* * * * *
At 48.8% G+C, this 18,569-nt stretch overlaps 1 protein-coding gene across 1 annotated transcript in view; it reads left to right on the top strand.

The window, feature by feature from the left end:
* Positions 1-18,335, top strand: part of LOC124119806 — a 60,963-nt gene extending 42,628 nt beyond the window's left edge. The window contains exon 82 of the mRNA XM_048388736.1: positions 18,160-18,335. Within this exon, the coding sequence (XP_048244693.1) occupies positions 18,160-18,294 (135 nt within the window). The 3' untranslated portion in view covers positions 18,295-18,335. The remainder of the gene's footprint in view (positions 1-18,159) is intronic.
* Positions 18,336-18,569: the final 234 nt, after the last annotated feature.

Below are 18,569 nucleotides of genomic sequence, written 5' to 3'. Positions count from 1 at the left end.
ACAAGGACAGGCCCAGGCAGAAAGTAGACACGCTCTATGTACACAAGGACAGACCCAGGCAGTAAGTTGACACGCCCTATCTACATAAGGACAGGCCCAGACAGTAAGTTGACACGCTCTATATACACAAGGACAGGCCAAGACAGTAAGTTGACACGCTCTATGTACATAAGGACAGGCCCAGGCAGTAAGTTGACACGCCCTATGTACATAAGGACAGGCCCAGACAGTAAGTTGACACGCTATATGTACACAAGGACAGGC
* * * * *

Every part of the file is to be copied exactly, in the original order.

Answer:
At 48.8% G+C, this 18,569-nt stretch overlaps 1 protein-coding gene across 1 annotated transcript in view; it reads left to right on the top strand.

The window, feature by feature from the left end:
* Positions 1-18,335, top strand: part of LOC124119806 — a 60,963-nt gene extending 42,628 nt beyond the window's left edge. The window contains exon 82 of the mRNA XM_048388736.1: positions 18,160-18,335. Within this exon, the coding sequence (XP_048244693.1) occupies positions 18,160-18,294 (135 nt within the window). The 3' untranslated portion in view covers positions 18,295-18,335. The remainder of the gene's footprint in view (positions 1-18,159) is intronic.
* Positions 18,336-18,569: the final 234 nt, after the last annotated feature.

Below are 18,569 nucleotides of genomic sequence, written 5' to 3'. Positions count from 1 at the left end.
ACAAGGACAGGCCCAGGCAGAAAGTAGACACGCTCTATGTACACAAGGACAGACCCAGGCAGTAAGTTGACACGCCCTATCTACATAAGGACAGGCCCAGACAGTAAGTTGACACGCTCTATATACACAAGGACAGGCCAAGACAGTAAGTTGACACGCTCTATGTACATAAGGACAGGCCCAGGCAGTAAGTTGACACGCCCTATGTACATAAGGACAGGCCCAGACAGTAAGTTGACACGCTATATGTACACAAGGACAGGC